Photo: WFP/Aditya Arya


The Situation

With 17.3 percent of the world’s population and 15.1 percent of world’s undernourished population, India bears a huge burden of global food insecurity. Though there are some recent improvements in the nutritional status of children, the rates are way above an acceptable level. Micronutrient deficiencies are very high with anemia among women reaching 55.3 percent. India ranks 80 out of 104 countries on the Global Hunger Index.

The sex ratio in the country is declining at 940 females per 1,000 males, and expected years of schooling among females is less than for males. India ranks 130 out of 155 countries on the Gender Inequality Index.

WFP's Work

WFP has been present in India since 1963.

WFP’s work in the country has evolved with economic growth and changing needs. Self-sufficiency in cereal production and large food-based safety nets to provide food security throughout the life cycle has allowed WFP to transition from distributing food to providing technical assistance. Food delivery was phased out in 2012, and a new Country Strategic Plan 2015-18 was signed between the Government of India and WFP.

Through this plan, WFP supports three Government food-based safety nets, covered under the National Food Security Act, which makes food a legal entitlement: the Targeted Public Distribution System, which covers poor and vulnerable people—or 67 percent of the Indian population; the Midday Meal Scheme—the world’s largest school meals program, which reaches some 120 million children between the ages of 6 and 14; and Integrated Child Development Services, which assists pregnant and nursing women and children below the age of 6.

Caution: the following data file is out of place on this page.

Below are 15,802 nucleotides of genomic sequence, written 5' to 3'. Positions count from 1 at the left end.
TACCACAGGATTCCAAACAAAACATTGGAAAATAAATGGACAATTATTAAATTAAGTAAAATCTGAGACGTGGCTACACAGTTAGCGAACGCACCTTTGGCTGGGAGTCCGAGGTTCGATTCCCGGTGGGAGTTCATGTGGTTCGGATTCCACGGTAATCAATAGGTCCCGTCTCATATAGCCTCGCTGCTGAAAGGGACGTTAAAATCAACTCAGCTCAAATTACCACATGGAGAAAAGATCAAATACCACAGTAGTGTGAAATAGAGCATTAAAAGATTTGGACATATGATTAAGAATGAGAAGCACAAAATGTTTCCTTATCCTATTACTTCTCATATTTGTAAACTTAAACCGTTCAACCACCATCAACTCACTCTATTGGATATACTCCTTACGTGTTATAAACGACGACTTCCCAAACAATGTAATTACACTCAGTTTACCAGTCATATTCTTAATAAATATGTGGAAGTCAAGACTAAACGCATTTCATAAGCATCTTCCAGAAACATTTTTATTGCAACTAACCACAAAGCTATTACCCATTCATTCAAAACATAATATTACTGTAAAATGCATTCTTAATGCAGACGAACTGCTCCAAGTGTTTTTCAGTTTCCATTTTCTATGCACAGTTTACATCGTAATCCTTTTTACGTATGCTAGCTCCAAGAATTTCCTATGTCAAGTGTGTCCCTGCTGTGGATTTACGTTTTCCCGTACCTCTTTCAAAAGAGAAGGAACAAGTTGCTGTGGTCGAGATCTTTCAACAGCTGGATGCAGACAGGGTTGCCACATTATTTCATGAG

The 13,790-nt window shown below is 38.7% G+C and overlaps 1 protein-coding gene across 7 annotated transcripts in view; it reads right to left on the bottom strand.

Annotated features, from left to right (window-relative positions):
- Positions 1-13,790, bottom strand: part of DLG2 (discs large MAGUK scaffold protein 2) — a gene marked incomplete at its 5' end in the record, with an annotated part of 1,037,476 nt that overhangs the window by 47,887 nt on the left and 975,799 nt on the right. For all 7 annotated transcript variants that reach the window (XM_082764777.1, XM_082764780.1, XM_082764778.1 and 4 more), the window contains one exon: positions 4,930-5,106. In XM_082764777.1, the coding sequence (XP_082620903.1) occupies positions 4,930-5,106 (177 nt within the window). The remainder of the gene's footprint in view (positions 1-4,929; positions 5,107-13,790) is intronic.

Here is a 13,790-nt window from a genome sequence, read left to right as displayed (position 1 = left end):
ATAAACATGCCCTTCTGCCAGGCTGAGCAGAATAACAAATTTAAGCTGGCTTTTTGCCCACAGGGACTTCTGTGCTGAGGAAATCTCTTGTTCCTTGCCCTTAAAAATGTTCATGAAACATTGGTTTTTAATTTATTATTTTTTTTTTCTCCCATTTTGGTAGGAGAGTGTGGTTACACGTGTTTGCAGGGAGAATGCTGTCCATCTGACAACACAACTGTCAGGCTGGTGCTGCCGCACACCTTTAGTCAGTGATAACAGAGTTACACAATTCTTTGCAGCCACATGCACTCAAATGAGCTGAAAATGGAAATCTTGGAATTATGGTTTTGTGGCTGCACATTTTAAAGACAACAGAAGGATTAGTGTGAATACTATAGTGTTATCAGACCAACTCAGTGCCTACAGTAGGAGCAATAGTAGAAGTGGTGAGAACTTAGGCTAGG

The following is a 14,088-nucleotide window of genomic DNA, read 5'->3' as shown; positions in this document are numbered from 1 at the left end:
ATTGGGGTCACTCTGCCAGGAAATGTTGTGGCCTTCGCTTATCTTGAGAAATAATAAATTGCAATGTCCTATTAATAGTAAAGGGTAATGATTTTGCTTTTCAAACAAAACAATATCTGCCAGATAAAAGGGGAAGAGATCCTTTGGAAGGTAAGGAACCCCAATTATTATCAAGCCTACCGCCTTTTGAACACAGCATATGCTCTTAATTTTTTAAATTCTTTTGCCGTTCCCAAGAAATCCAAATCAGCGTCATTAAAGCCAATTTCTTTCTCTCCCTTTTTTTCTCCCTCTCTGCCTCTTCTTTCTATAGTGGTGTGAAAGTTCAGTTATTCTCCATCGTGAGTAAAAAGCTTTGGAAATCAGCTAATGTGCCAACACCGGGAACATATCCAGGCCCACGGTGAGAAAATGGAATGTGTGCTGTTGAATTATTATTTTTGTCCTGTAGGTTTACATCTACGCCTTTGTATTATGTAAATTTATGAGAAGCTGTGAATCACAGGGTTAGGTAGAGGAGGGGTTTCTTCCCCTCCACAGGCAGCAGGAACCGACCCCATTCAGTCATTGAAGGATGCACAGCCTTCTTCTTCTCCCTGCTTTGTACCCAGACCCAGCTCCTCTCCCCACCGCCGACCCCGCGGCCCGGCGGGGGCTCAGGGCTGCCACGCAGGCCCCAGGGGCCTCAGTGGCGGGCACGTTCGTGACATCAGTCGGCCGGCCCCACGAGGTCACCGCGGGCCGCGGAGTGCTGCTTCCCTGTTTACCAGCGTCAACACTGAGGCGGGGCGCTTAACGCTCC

WFP contributes to the Government’s efforts through the following efforts:

  • Improvement of the efficiency of safety nets: WFP supports the Government of India around service delivery through technological solutions and evidence-based research. WFP is collaborating with the states of Odisha and Kerala to scale up reforms, building on the experiences of an earlier pilot and a country-wide study undertaken to develop best practices. Through these initiatives, WFP is indirectly reaching 67.3 million people.
  • Improvement of the nutritional value of food under safety nets: WFP advocates for the enhancement of the nutritional content of the food basket through fortification and diversification. WFP supports various pilot initiatives to demonstrate models for enhancing nutritional value in the government school meals program. These projects are being implemented in both Kerala and Odisha with potential for statewide scale up.
  • Improvement of systems for food security analysis and monitoring: WFP is partnering with state and national governments to strengthen and institutionalize their statistical and analytical systems for monitoring food and nutritional security.
  • Contribution to knowledge sharing: A Letter of Intent has been signed to initiate the process of establishing of a Centre of Excellence. A high-level steering committee consisting of key secretaries will move this forward.